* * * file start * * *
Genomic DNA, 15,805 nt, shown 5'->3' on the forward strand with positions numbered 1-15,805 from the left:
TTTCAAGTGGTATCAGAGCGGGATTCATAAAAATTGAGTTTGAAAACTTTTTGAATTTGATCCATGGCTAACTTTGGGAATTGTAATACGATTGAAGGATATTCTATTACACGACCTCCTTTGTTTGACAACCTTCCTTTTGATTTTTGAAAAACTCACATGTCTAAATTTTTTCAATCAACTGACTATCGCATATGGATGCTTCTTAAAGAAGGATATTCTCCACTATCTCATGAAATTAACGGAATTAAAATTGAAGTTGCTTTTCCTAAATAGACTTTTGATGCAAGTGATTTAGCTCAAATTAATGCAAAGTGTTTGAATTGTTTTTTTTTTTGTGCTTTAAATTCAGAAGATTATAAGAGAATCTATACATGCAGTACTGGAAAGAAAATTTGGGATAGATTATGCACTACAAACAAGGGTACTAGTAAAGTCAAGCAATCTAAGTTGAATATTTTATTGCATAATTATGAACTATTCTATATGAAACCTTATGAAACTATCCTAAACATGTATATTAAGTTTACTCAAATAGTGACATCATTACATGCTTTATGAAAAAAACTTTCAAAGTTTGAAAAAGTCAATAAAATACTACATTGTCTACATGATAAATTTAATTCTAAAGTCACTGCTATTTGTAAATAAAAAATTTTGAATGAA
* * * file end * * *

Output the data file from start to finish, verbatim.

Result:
Genomic DNA, 15,805 nt, shown 5'->3' on the forward strand with positions numbered 1-15,805 from the left:
TTTCAAGTGGTATCAGAGCGGGATTCATAAAAATTGAGTTTGAAAACTTTTTGAATTTGATCCATGGCTAACTTTGGGAATTGTAATACGATTGAAGGATATTCTATTACACGACCTCCTTTGTTTGACAACCTTCCTTTTGATTTTTGAAAAACTCACATGTCTAAATTTTTTCAATCAACTGACTATCGCATATGGATGCTTCTTAAAGAAGGATATTCTCCACTATCTCATGAAATTAACGGAATTAAAATTGAAGTTGCTTTTCCTAAATAGACTTTTGATGCAAGTGATTTAGCTCAAATTAATGCAAAGTGTTTGAATTGTTTTTTTTTTTGTGCTTTAAATTCAGAAGATTATAAGAGAATCTATACATGCAGTACTGGAAAGAAAATTTGGGATAGATTATGCACTACAAACAAGGGTACTAGTAAAGTCAAGCAATCTAAGTTGAATATTTTATTGCATAATTATGAACTATTCTATATGAAACCTTATGAAACTATCCTAAACATGTATATTAAGTTTACTCAAATAGTGACATCATTACATGCTTTATGAAAAAAACTTTCAAAGTTTGAAAAAGTCAATAAAATACTACATTGTCTACATGATAAATTTAATTCTAAAGTCACTGCTATTTGTAAATAAAAAATTTTGAATGAA